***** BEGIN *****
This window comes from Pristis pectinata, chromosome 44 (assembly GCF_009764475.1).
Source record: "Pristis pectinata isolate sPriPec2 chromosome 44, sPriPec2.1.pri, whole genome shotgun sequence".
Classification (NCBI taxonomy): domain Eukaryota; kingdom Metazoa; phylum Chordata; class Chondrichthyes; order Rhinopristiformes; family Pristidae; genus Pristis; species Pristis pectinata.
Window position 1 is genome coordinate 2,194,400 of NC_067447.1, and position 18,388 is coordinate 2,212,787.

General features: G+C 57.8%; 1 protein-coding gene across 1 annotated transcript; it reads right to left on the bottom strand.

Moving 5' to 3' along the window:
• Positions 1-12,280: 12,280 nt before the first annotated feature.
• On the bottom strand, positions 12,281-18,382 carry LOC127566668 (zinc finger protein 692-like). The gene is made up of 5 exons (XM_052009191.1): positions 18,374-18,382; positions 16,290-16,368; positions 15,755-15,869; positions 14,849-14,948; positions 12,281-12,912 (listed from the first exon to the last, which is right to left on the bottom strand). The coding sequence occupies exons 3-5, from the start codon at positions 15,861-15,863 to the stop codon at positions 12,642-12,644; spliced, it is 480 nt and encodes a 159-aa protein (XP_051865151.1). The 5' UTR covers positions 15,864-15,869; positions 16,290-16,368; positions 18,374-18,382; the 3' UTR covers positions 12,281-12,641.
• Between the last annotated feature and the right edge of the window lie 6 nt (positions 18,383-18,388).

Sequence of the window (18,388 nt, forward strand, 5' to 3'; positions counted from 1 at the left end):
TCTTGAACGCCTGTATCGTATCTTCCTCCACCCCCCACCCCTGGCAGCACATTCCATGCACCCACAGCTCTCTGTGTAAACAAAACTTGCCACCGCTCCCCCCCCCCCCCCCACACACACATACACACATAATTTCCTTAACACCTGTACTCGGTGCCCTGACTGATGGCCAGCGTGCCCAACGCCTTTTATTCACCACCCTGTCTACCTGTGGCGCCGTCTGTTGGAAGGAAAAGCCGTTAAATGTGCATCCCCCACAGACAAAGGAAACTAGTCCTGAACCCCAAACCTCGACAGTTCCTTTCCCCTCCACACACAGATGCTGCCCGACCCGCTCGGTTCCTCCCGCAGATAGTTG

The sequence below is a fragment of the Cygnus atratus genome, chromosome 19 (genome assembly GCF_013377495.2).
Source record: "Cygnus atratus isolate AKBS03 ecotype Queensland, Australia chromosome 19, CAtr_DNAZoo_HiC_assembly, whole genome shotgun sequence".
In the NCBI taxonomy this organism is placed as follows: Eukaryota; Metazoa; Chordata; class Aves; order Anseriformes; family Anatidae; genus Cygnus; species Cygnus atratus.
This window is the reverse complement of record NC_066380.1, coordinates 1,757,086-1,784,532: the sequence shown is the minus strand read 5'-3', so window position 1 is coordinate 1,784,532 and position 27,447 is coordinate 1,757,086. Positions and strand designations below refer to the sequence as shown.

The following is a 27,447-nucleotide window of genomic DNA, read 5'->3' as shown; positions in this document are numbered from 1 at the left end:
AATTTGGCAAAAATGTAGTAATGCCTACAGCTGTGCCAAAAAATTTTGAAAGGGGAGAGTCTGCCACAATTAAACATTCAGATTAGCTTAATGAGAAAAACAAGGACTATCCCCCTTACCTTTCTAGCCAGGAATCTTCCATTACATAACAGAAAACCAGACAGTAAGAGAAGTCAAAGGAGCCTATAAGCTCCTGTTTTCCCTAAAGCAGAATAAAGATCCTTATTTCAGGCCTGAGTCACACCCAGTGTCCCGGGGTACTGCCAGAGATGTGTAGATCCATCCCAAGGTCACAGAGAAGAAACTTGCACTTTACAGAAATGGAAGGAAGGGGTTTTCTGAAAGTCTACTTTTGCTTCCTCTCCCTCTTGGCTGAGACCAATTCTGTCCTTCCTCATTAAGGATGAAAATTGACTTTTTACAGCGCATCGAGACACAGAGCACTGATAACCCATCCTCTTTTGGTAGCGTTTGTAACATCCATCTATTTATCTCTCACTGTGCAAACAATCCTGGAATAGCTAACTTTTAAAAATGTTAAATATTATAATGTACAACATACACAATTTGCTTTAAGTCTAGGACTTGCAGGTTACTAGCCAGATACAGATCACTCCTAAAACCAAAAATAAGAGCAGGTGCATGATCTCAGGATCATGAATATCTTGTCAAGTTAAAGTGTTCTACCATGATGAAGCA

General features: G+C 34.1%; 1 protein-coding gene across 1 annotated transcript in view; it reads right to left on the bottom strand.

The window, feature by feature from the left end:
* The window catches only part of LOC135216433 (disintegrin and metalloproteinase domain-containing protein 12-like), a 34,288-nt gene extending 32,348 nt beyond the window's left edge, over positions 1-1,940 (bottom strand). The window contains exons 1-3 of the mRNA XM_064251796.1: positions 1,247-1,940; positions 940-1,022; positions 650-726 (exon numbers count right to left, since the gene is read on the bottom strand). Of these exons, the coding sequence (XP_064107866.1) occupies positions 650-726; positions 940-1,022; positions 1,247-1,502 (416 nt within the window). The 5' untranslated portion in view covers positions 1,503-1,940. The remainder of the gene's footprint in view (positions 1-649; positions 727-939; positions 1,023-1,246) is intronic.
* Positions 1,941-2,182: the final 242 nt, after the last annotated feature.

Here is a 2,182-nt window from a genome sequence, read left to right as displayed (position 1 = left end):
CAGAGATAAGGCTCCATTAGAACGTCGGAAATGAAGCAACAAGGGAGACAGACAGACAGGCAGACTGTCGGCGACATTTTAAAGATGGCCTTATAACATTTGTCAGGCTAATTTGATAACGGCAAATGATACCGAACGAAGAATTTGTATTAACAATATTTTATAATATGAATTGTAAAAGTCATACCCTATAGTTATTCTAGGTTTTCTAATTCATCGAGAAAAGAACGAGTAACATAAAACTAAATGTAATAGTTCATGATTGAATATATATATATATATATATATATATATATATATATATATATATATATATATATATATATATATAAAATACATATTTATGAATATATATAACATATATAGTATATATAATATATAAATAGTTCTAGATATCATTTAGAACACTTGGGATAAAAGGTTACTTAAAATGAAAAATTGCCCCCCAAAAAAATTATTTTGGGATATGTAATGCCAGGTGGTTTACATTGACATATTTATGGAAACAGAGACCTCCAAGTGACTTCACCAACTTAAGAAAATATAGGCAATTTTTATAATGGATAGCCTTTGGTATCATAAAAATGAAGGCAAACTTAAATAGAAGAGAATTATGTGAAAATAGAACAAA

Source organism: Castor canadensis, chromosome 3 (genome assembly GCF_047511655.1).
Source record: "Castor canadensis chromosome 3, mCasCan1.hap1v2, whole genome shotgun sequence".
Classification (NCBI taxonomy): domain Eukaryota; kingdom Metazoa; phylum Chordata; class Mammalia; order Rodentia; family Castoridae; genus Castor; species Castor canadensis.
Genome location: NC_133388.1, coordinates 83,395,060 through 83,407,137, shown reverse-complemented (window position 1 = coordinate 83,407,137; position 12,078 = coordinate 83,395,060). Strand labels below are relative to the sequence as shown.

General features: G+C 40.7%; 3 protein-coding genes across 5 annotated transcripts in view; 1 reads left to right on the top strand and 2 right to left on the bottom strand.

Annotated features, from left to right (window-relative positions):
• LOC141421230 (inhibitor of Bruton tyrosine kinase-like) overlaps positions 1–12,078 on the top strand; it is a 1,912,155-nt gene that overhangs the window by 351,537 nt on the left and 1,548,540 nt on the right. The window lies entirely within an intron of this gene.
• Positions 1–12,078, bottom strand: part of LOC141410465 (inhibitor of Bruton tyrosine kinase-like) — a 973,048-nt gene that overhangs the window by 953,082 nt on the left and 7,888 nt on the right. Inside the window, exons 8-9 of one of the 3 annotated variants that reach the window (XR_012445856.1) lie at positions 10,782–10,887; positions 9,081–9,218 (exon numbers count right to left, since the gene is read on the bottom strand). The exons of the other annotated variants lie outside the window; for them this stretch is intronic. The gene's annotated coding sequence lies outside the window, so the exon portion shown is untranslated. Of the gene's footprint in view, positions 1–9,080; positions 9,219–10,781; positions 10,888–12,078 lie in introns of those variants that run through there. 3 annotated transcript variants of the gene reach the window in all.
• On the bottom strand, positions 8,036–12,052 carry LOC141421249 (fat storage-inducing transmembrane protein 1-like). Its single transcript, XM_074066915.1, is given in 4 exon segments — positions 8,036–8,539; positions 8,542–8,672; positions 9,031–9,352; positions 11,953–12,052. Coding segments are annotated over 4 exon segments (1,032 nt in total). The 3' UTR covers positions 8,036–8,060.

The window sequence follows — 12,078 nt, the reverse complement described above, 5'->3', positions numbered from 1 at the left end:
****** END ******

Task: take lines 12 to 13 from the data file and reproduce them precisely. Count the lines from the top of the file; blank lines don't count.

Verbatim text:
The sequence below is a fragment of the Cygnus atratus genome, chromosome 19 (genome assembly GCF_013377495.2).
Source record: "Cygnus atratus isolate AKBS03 ecotype Queensland, Australia chromosome 19, CAtr_DNAZoo_HiC_assembly, whole genome shotgun sequence".